Nearly 2,600 polling places across North Carolina opened Tuesday for the 2024 primary election, and Greensboro voters came out early hoping to make a difference.

When Richard Jones voted in previous elections he was used to a waiting time. But when he arrived at his polling location at East White Oak Baptist Church in Greensboro he was in and out within minutes.

He said the low foot traffic was a sign of the redistricting efforts in large cities by the GOP-led legislature, with the Triad's 6th District one of the heavily affected areas.

"It's taken away really the voting power of Greensboro, Charlotte and Raleigh," Jones said. "They've diluted them."

He said the conditions of the legislature and the state of democracy were his primary concerns driving him to the polls this year, and more voting is what's needed.

Charlotte Bodiford said her main motivation for voting in this election was to ensure her voice mattered locally.

"A lot of things you have issues for, maybe somebody's going totally against that, and you don't know that if you don't vote," she said.

Bodiford said at a local level she was most concerned about housing.

"It's not a quick fix thing but I still think it's something that needs to be addressed," she said. "We can't keep sweeping it under the rug as a city."

They were part of a slow, but steady stream of voters who made their way to the church. Cassandra Lowery said she's exercised her right to vote since she first became of legal age.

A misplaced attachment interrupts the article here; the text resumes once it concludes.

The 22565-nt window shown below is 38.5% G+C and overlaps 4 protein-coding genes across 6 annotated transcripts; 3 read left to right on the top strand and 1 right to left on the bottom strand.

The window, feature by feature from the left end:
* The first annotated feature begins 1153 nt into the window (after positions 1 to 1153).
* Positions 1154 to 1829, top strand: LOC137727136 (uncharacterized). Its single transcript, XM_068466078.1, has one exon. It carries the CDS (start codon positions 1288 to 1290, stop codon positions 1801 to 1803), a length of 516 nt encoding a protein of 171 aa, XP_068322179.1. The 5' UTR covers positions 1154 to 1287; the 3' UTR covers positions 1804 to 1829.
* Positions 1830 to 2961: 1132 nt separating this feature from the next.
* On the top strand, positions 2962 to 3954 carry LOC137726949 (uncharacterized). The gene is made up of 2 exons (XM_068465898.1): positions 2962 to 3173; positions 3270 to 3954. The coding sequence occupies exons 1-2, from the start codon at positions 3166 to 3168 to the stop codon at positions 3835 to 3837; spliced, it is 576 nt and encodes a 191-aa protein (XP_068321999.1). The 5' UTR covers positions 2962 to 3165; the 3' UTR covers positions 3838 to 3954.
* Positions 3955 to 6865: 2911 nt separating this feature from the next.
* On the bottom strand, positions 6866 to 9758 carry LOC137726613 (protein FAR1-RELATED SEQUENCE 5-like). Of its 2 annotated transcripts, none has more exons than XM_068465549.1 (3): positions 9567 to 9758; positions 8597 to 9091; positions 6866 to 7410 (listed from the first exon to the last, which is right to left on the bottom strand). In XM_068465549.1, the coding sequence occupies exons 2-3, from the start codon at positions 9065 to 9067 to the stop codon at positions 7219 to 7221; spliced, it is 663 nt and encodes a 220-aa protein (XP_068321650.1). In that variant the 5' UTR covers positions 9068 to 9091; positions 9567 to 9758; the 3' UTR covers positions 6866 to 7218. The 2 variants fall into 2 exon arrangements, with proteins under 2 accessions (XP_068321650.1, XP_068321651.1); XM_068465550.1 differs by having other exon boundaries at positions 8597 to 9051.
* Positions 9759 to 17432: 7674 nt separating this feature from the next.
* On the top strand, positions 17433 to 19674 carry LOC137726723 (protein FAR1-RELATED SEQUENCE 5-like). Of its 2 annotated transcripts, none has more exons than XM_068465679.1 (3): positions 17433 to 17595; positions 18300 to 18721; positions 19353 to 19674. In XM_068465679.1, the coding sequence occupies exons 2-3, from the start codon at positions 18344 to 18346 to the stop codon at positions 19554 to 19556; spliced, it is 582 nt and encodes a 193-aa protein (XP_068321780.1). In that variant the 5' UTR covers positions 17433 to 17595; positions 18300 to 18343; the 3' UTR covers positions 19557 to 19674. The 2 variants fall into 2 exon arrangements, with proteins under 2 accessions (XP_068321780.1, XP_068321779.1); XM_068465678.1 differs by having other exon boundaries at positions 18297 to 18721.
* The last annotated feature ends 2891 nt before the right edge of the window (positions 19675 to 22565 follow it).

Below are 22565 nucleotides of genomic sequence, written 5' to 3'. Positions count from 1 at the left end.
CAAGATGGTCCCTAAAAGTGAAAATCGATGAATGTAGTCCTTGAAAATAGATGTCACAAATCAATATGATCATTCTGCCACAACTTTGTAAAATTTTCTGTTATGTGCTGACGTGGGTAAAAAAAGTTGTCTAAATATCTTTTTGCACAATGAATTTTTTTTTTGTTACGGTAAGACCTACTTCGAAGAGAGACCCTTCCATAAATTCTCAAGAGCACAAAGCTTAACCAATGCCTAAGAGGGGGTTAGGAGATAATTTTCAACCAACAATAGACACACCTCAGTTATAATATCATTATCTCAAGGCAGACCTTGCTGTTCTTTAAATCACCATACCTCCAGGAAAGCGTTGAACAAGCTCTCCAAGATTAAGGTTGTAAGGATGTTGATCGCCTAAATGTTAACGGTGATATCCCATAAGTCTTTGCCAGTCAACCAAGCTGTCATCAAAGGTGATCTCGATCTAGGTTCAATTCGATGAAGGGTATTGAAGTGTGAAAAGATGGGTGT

"I think it's really necessary even though we don't always get the outcome we want," she said. "But at least we know we put forth an effort because nothing beats a failure but not trying."

Lowery said the turnout of Black and youth voters seen during former President Barack Obama's elections is needed this year.

For Zachary McChristian his major concern was border security and the perceived focus on immigrants before citizens.

"We got a serious problem in this country where we don't take care of our own people," he said. "How are we expected to grow as a nation if the very people who built this nation are not of our major concerns."

McChristian said he identifies as an independent because Democrats and Republicans haven't done much for Black America.

He said housing, inflation and support for historically Black colleges were some of his other concerns.

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